?

Log in

No account? Create an account

Previous Entry | Next Entry

LJ Idol Week 7: Where I'm from

We come from the land of the ice and snow
From the midnight sun where the hot springs flow
How soft your fields so green
Can whisper tales of gore
Of how we calmed the tides of war
We are your overlords


Most people can deduce with my foreign-sounding name that I’m either a first or second generation immigrant. I’m about as American as they come, but in this day and age, even saying that isn’t declared with as much pride as it used to be. I was only 4 and a half when I left Russia. Too young to remember much of anything. My only memory is when my mom took me to her grandmother’s farm in Eastern Russia. I liked the animals a lot there. I was told that I made friends with a goose and it was kept from me that he became dinner… When I asked what happened to him, my family said : “Oh he just flew away!”

I’ve never been back there, and while I’ve wanted to very much, it seems my travel plans have to be postponed since my dad was going to travel with me and he has to encounter some sort of visa bureaucracy with the Russian government that he doesn’t want to deal with. I still like borscht, and pelmeni (like dumplings), and katleta (like meat balls), and cabbage… foods strange yet tasty to my other American friends who beg for my mom’s borscht, getting more familiar with the cuisine due to our culinary ambassadorship. I’m an elusive hybrid because I don’t know that much about what it means to be Russian. I know about a few riddles, and a few superstitions. I know that I’m too blunt and this is attributed to my Russian-ness. Strangely enough, I can still speak the language, but not read and write. I attribute this to my mom not speaking any language too well.

It’s hard to imagine what life would be like for me if we hadn’t left in 1990. I suppose it wouldn’t be too bad. I’d have spent most of my life so far in my parents very small Moscow apartment rather than a nice house in California. I would have been used to life in a very large metropolis and not peaceful and scenic suburbia. I would have still gotten an education, probably even a Master’s Degree, even though the end of Soviet rule would have eliminated higher education for all. Maybe I’d even be very skilled in one other language, rather than semi-skilled in several. Although I somewhat doubt that one due to the poor language skills I’ve heard from many young Russians. Since I took my mother’s Russian name, and not my father’s Jewish one, I wouldn’t be the butt of Anti-Semitic jokes and drunken slurs.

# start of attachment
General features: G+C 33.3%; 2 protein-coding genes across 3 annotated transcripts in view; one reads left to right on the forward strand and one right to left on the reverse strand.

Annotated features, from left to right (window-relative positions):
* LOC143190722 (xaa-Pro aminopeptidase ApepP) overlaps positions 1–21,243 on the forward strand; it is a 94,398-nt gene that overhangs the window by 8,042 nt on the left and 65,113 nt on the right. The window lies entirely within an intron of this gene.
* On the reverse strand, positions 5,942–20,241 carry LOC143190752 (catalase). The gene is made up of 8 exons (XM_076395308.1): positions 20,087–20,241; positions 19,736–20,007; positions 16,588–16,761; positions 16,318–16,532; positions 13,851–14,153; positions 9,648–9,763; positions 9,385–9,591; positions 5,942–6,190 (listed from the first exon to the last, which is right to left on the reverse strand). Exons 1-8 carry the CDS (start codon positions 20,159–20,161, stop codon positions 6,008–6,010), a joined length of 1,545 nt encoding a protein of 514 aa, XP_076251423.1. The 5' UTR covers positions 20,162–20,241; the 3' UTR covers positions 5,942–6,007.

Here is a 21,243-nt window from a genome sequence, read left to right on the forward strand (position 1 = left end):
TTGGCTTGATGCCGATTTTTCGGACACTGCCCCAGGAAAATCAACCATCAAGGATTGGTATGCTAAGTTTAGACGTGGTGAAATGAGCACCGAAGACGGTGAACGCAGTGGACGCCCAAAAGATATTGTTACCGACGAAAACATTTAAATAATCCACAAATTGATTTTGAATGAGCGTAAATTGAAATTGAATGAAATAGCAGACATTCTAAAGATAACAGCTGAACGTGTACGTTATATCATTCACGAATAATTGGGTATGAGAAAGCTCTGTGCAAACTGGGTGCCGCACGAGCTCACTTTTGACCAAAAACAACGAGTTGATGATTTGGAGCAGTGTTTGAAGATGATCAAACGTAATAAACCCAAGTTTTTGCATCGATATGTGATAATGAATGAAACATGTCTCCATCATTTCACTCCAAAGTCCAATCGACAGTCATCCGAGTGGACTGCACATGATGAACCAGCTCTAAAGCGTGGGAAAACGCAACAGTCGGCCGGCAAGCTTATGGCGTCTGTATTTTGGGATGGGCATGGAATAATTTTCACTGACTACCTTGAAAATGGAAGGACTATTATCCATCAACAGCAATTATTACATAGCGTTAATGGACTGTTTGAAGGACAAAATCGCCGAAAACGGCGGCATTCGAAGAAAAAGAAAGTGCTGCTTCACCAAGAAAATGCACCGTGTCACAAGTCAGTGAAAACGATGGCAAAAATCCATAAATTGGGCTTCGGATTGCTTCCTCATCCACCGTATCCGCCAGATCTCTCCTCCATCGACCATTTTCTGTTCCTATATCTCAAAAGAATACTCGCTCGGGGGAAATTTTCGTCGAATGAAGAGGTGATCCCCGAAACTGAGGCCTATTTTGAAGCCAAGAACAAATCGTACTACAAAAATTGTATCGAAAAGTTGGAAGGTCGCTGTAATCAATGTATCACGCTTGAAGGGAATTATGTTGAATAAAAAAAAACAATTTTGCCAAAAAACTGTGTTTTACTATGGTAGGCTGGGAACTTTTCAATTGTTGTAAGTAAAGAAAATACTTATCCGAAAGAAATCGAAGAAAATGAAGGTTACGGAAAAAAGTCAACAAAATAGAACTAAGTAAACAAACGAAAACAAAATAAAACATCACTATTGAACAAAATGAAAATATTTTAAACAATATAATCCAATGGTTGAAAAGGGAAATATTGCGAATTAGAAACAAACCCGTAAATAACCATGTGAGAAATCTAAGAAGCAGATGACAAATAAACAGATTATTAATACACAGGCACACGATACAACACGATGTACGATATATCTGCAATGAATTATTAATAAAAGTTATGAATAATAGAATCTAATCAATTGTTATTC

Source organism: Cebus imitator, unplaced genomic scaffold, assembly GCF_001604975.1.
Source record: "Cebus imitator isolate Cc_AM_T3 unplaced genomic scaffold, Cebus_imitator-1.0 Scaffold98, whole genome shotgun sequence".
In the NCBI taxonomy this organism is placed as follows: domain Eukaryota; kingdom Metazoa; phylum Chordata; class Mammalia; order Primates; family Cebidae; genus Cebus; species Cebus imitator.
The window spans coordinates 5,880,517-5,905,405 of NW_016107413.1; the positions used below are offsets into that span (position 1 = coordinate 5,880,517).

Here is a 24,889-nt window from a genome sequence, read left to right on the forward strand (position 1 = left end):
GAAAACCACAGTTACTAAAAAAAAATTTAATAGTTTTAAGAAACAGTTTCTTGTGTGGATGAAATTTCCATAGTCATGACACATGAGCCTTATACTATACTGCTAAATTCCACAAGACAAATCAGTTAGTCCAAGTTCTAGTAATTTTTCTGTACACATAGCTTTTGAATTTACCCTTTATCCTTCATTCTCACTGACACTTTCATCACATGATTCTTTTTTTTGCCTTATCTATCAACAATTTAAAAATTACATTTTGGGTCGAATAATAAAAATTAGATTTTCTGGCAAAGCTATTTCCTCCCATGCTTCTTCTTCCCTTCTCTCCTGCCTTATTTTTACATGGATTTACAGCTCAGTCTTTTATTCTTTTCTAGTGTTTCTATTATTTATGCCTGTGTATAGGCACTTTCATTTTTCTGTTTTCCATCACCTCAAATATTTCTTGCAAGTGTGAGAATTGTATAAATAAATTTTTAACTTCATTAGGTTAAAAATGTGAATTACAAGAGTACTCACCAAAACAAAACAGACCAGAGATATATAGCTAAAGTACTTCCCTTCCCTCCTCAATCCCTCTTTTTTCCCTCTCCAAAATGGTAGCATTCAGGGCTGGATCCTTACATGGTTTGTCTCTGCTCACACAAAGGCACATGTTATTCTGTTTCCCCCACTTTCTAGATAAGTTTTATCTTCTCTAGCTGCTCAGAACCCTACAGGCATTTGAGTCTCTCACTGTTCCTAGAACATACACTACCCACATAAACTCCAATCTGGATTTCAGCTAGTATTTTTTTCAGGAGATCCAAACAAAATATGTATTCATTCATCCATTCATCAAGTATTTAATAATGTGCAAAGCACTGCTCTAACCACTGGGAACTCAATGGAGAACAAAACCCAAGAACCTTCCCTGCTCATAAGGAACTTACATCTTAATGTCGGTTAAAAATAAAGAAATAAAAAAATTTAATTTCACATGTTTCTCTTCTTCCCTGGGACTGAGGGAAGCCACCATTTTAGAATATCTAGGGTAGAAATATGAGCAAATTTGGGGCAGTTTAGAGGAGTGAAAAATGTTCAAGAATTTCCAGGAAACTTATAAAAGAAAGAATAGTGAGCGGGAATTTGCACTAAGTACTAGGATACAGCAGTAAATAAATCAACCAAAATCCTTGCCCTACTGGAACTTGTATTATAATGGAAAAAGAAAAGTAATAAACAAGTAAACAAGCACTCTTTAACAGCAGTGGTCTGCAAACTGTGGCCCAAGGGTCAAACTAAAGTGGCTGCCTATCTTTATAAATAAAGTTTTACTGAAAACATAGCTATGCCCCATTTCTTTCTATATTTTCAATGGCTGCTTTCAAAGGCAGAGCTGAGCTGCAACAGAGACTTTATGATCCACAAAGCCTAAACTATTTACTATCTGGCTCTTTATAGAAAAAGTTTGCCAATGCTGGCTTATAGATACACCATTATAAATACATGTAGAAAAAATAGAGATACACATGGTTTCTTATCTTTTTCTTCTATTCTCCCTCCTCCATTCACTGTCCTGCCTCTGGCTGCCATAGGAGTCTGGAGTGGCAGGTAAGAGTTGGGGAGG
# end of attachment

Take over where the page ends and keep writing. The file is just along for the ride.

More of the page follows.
I think it would have taken me a much shorter time to be ashamed for my country: for its prosecution of LGBT, for its thinly-veiled Antisemitism, for its warmongering dictator. Writing this as a Russian-citizen could very well possibly gotten my journal censored. No such thing as free speech there. Just recently, the Russian Duma has overwhelmingly voted to decriminalize domestic violence- http://www.usatoday.com/story/news/2017/01/27/russian-parliament-decrimiinalizes-domestic-violence/97129912/ . So it’s not ok to beat others, but it’s ok to beat your wife or your kids?

All along I thought that America was better than that, sadly things have gone back to how they were before the Civil Rights Movement. Everyone is familiar on the travel-ban inflicted upon people from certain Muslim countries. Notably, there has not been one terrorist attack perpetuated from people of these countries in many decades. As for Saudi Arabia, who provides much of the world’s terrorists? Oh, we need them for oil and those business contacts the orange troll has there. People with green cards, people who have followed every legal process are being deported without regard to the disruption it causes in their lives and their families lives, not to mention it’s illegal to do so.